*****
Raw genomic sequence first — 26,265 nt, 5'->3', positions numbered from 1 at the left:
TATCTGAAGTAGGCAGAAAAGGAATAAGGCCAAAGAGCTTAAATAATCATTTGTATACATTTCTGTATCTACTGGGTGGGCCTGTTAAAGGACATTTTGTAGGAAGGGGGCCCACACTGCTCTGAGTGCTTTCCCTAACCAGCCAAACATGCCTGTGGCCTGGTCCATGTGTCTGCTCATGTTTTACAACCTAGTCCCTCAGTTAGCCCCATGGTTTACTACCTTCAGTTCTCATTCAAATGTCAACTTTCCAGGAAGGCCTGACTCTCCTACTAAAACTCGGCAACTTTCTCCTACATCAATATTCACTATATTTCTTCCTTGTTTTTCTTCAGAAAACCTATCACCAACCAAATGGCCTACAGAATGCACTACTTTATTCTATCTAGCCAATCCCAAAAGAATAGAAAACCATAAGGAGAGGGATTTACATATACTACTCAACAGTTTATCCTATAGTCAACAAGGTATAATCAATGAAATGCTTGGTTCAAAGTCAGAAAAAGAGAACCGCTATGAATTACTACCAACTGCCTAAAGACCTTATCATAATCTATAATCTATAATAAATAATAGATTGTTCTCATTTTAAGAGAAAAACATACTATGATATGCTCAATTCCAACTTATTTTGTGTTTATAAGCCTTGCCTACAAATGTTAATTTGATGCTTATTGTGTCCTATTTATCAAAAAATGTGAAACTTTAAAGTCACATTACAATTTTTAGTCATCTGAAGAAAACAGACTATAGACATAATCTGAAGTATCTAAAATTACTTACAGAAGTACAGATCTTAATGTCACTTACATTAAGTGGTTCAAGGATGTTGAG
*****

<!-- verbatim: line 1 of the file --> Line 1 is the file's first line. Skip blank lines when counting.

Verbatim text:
Raw genomic sequence first — 26,265 nt, 5'->3', positions numbered from 1 at the left: